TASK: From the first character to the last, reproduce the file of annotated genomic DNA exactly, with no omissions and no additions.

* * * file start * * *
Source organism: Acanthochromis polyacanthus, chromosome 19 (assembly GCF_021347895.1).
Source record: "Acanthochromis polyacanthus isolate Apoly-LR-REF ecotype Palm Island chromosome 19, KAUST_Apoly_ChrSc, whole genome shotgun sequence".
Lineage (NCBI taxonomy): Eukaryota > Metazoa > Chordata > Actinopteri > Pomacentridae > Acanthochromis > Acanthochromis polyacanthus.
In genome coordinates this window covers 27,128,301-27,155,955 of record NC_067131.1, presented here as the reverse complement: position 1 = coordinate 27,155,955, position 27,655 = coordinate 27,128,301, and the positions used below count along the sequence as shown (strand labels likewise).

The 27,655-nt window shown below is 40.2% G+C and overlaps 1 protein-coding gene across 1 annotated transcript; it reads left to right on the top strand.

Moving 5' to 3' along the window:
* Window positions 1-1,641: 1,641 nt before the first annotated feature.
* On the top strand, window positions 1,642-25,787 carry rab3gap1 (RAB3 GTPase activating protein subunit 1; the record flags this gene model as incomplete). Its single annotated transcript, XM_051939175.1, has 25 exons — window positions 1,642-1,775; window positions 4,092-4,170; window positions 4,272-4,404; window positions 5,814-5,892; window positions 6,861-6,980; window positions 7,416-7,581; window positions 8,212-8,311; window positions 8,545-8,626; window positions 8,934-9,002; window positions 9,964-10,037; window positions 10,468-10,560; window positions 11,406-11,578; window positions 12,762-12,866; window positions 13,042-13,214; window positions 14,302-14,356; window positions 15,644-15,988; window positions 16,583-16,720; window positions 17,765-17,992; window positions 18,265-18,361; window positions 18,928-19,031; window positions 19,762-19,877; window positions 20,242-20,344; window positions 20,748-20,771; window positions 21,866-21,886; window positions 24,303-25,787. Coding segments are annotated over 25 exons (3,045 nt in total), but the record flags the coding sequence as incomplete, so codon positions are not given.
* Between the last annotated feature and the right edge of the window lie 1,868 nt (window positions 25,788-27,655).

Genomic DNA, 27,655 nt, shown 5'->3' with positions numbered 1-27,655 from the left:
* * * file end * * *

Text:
Source organism: Acanthochromis polyacanthus, chromosome 19 (assembly GCF_021347895.1).
Source record: "Acanthochromis polyacanthus isolate Apoly-LR-REF ecotype Palm Island chromosome 19, KAUST_Apoly_ChrSc, whole genome shotgun sequence".
Lineage (NCBI taxonomy): Eukaryota > Metazoa > Chordata > Actinopteri > Pomacentridae > Acanthochromis > Acanthochromis polyacanthus.
In genome coordinates this window covers 27,128,301-27,155,955 of record NC_067131.1, presented here as the reverse complement: position 1 = coordinate 27,155,955, position 27,655 = coordinate 27,128,301, and the positions used below count along the sequence as shown (strand labels likewise).

The 27,655-nt window shown below is 40.2% G+C and overlaps 1 protein-coding gene across 1 annotated transcript; it reads left to right on the top strand.

Moving 5' to 3' along the window:
* Window positions 1-1,641: 1,641 nt before the first annotated feature.
* On the top strand, window positions 1,642-25,787 carry rab3gap1 (RAB3 GTPase activating protein subunit 1; the record flags this gene model as incomplete). Its single annotated transcript, XM_051939175.1, has 25 exons — window positions 1,642-1,775; window positions 4,092-4,170; window positions 4,272-4,404; window positions 5,814-5,892; window positions 6,861-6,980; window positions 7,416-7,581; window positions 8,212-8,311; window positions 8,545-8,626; window positions 8,934-9,002; window positions 9,964-10,037; window positions 10,468-10,560; window positions 11,406-11,578; window positions 12,762-12,866; window positions 13,042-13,214; window positions 14,302-14,356; window positions 15,644-15,988; window positions 16,583-16,720; window positions 17,765-17,992; window positions 18,265-18,361; window positions 18,928-19,031; window positions 19,762-19,877; window positions 20,242-20,344; window positions 20,748-20,771; window positions 21,866-21,886; window positions 24,303-25,787. Coding segments are annotated over 25 exons (3,045 nt in total), but the record flags the coding sequence as incomplete, so codon positions are not given.
* Between the last annotated feature and the right edge of the window lie 1,868 nt (window positions 25,788-27,655).

Genomic DNA, 27,655 nt, shown 5'->3' with positions numbered 1-27,655 from the left: